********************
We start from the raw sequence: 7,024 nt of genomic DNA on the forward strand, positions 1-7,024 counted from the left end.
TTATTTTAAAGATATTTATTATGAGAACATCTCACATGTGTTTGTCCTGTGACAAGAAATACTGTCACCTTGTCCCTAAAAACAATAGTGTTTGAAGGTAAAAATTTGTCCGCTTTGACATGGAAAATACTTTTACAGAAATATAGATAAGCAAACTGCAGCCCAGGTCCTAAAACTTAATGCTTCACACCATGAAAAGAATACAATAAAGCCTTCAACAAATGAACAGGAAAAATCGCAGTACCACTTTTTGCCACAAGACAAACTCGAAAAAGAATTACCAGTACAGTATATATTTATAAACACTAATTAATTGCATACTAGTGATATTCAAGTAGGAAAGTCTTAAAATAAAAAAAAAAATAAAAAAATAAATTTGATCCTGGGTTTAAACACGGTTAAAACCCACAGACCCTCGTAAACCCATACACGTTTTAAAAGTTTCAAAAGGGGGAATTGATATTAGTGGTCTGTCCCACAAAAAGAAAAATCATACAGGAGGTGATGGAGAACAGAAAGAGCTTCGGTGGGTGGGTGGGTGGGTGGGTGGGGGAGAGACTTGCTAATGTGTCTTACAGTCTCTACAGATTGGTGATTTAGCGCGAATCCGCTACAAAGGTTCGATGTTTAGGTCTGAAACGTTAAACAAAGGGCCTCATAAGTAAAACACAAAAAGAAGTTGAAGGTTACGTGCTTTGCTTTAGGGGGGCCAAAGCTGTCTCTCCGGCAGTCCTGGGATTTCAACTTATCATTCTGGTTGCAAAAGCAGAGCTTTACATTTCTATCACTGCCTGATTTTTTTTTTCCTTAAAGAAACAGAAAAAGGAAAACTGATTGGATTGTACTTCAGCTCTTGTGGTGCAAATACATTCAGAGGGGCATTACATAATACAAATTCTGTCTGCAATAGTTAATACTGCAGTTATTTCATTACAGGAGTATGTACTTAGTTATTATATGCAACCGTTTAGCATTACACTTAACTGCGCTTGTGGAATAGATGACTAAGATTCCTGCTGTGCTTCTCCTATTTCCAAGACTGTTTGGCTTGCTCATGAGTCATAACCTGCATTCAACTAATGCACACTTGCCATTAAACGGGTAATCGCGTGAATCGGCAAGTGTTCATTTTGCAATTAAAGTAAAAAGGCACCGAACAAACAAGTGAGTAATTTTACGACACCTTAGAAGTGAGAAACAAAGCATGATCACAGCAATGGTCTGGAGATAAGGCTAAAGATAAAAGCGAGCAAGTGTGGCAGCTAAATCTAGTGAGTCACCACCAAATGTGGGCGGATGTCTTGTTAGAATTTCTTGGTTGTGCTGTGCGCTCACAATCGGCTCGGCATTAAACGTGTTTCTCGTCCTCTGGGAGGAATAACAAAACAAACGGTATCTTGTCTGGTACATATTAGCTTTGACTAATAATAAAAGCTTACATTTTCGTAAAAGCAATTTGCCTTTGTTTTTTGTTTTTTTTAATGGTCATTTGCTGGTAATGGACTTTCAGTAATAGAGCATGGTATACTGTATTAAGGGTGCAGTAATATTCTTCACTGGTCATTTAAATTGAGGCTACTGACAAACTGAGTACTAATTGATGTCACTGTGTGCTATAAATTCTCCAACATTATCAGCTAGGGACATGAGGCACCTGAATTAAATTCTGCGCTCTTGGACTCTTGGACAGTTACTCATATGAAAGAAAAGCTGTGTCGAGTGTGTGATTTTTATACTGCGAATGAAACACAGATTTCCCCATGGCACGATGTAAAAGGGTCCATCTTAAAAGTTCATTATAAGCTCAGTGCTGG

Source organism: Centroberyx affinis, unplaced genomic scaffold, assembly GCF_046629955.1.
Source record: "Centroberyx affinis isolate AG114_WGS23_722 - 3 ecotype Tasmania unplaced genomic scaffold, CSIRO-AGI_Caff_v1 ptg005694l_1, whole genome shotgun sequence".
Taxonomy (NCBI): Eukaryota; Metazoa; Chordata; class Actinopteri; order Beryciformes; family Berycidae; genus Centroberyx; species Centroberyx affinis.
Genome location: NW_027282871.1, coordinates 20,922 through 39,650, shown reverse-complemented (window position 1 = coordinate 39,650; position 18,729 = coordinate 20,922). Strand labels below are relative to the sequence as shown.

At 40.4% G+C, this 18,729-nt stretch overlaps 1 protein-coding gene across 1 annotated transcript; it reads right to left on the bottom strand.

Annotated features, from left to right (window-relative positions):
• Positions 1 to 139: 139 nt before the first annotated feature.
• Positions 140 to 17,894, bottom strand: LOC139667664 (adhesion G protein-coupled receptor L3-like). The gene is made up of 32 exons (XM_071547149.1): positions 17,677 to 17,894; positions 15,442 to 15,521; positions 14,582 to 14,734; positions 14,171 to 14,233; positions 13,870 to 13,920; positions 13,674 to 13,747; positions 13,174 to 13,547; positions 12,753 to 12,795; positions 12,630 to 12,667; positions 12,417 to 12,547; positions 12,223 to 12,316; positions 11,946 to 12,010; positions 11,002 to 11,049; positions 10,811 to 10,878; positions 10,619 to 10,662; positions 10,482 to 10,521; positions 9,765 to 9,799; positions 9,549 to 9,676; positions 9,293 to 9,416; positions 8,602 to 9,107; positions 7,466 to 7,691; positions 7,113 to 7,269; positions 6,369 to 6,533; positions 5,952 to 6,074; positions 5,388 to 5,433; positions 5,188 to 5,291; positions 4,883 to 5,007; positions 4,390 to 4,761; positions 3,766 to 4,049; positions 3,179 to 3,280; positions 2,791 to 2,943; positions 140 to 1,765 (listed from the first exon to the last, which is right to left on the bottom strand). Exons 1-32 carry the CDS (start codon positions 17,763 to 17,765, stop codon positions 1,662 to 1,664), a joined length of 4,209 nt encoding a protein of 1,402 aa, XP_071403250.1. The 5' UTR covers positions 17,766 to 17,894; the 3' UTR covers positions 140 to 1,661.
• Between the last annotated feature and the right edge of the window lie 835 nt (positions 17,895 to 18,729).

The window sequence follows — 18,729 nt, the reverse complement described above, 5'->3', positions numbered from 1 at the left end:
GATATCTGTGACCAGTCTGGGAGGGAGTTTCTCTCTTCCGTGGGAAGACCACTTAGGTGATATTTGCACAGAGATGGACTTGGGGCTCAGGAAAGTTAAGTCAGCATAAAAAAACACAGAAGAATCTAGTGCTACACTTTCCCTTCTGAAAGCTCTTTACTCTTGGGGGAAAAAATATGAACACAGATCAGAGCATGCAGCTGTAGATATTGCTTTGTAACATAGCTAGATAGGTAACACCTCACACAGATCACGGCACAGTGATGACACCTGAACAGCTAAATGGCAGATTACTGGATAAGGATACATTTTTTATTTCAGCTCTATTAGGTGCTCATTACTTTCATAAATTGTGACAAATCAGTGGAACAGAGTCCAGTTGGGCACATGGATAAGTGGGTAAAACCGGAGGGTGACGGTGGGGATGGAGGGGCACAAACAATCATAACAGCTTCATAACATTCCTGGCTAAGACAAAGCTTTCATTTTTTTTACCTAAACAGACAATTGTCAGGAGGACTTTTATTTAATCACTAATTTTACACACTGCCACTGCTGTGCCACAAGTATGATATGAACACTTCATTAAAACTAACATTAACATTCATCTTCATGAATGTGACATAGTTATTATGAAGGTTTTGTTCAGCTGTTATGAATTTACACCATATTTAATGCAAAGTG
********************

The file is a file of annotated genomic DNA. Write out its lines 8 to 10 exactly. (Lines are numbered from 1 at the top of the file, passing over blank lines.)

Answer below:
Annotated features, from left to right (window-relative positions):
• Positions 1 to 139: 139 nt before the first annotated feature.
• Positions 140 to 17,894, bottom strand: LOC139667664 (adhesion G protein-coupled receptor L3-like). The gene is made up of 32 exons (XM_071547149.1): positions 17,677 to 17,894; positions 15,442 to 15,521; positions 14,582 to 14,734; positions 14,171 to 14,233; positions 13,870 to 13,920; positions 13,674 to 13,747; positions 13,174 to 13,547; positions 12,753 to 12,795; positions 12,630 to 12,667; positions 12,417 to 12,547; positions 12,223 to 12,316; positions 11,946 to 12,010; positions 11,002 to 11,049; positions 10,811 to 10,878; positions 10,619 to 10,662; positions 10,482 to 10,521; positions 9,765 to 9,799; positions 9,549 to 9,676; positions 9,293 to 9,416; positions 8,602 to 9,107; positions 7,466 to 7,691; positions 7,113 to 7,269; positions 6,369 to 6,533; positions 5,952 to 6,074; positions 5,388 to 5,433; positions 5,188 to 5,291; positions 4,883 to 5,007; positions 4,390 to 4,761; positions 3,766 to 4,049; positions 3,179 to 3,280; positions 2,791 to 2,943; positions 140 to 1,765 (listed from the first exon to the last, which is right to left on the bottom strand). Exons 1-32 carry the CDS (start codon positions 17,763 to 17,765, stop codon positions 1,662 to 1,664), a joined length of 4,209 nt encoding a protein of 1,402 aa, XP_071403250.1. The 5' UTR covers positions 17,766 to 17,894; the 3' UTR covers positions 140 to 1,661.